February 13, 2018 Newsletter

Smart Phone Teaching

I have always wanted my Introduction to Kinesiology students to experience firsthand how someone in my field would perform a particular skill in the real world. This presents an interesting and fun challenge. Last semester I was looking for ways to shift the emphasis from lecturing to engaging students in hands-on activities. For example, I wanted to see if I could provide an opportunity to have students use the concepts of biomechanics as a professional would. This desire sparked my idea of trying to incorporate a Moodle assignment that could be completed during class time!

I’m used to providing kinesthetic learning experiences. They are inherent to the athletic training and anatomy classes I’ve taught for many years. It’s a different story with Introduction to Kinesiology, for several reasons. First of all, the course introduces students to the various professions that are the “spokes” to the “wheel” of kinesiology. This makes it very broad in content and somewhat shallow in depth. The larger class size (between 25-30 students) presents a few logistical challenges for engaging students in hands-on learning activities. Finally, although it is required for first- or second-year kinesiology majors, it also attracts students from outside of our discipline who are seeking to learn more about our amazing world “on the other side of the tracks.” Given the diversity of the interests, ages, and motivations of the students taking this class, my previous experiments were not always met with immediate success.

But nearly every student loves their cell phone, so allowing them to actually use their phones productively during a biomechanics lesson was a win/win break through. In pairs, students took videos of each other performing a “squat” technique that is utilized during injury rehabilitation or strength training. They immediately uploaded those videos to the “assignment folder” that I had created on Course Webs. After all of the videos were uploaded we were able to view them during the same class period and discuss how to analyze the biomechanics of their “squats” by critiquing the videos as we were watching them. The students quickly figured out the technology and learned the biomechanical concepts.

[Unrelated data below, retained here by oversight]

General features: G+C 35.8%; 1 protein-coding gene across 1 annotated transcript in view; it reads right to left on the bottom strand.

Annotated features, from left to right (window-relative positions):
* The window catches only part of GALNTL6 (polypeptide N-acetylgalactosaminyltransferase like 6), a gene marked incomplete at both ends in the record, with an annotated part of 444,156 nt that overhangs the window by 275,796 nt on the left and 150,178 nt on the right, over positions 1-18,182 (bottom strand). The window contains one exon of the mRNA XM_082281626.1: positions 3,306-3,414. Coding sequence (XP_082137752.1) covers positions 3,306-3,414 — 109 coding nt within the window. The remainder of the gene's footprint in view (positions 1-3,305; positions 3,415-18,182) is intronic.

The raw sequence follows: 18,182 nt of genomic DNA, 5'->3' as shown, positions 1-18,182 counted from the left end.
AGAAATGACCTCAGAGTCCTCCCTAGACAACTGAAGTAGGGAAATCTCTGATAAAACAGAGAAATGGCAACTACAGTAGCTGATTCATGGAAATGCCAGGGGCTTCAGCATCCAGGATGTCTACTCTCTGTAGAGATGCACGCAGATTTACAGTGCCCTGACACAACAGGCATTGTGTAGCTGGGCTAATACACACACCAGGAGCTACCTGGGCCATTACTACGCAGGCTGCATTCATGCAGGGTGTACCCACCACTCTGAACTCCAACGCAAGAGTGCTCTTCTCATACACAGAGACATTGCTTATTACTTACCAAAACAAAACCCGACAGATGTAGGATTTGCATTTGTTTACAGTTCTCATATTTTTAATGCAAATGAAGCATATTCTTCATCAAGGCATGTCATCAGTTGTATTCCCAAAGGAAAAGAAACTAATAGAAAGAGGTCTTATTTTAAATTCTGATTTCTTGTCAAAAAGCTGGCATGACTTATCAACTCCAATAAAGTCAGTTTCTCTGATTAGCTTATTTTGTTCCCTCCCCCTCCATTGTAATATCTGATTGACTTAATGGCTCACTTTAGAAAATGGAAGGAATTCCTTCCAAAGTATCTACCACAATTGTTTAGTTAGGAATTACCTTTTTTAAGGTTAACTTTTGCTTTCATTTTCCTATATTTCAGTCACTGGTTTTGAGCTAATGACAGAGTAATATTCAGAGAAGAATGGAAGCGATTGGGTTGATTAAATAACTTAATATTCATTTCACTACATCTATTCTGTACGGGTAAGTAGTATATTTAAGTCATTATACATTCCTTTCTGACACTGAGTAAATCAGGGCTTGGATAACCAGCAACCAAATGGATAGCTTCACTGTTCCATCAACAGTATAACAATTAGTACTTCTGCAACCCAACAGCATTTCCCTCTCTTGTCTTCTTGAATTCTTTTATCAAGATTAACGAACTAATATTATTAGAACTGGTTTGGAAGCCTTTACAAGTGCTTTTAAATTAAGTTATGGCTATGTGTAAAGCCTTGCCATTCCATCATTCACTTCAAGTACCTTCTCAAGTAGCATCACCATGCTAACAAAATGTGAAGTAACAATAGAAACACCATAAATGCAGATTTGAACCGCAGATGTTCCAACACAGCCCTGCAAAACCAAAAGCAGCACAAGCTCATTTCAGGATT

Since attempting this activity with Moodle, I am already looking forward to trying it again this semester. I am also trying to think “outside the box” for more opportunities to use video uploads. The only glitch that I encountered in setting up the assignment folder is that I did not realize that Moodle defaults each student’s submission(s) to only one. This number can easily be edited in “submission types” after the assignment folder has been created, changing the number to anything from 1 to 20 submissions.

Carol Moss, Department of Kinesiology



Albion College Information Technology. If you can dream it, they can help you make it happen.

Albion College Course Webs. Questions about Moodle? Log in and look for “Moodle Guides for Instructors.”

Basic Active Learning Strategies. Twenty-three active learning strategies: why and how to use them. From the University of Minnesota Center for Educational Innovation.

Role-play. Ideas and strategies for classroom role-play. From the Kendall College Center for Teaching and Learning.


News from The Newell CTL

Spring Coteries. Get a free book; then join a group of teachers to read and discuss it! Our aim is to make these groups as productive as possible in two or three sessions. Books and coterie facilitators listed below. Dates, times, and locations TBA. Look for an invitation coming soon.

Ian MacInnes, Small Teaching: Everyday Lessons from the Science of Learning
Dan Mittag, Creating Significant Learning Experiences
Jocelyn McWhirter, The Discussion Book: 50 Great Ways to Get People Talking

You should also have a message in your inbox (sent by Lori Duff on February 5) inviting you to join an Ethnic Studies/Faculty Committee on Diversity coterie. The book: When Grit Isn’t Enough: A High School Principal Examines How Poverty and Inequality Thwart the College-for-All Promise. Coterie facilitators: Ashley Feagin and Molly Thompson-VanderHayden. Co-sponsored by The Newell CTL.

Talking about Teaching. You can always talk about teaching. Find a partner, trade classroom observations, and talk about teaching while having a Baldwin Cafe lunch on The Newell CTL! To register, just reply to this newsletter.

Teaching Reflections. Thanks to Carol Moss for today’s teaching reflection. We’re still taking submissions for this semester! If you’d like to contribute a brief essay about teaching and learning, reply to this newsletter.

About Jocelyn McWhirter

Jocelyn McWhirter is the Stanley S. Kresge Professor of Religious Studies at Albion College in Albion, Michigan.
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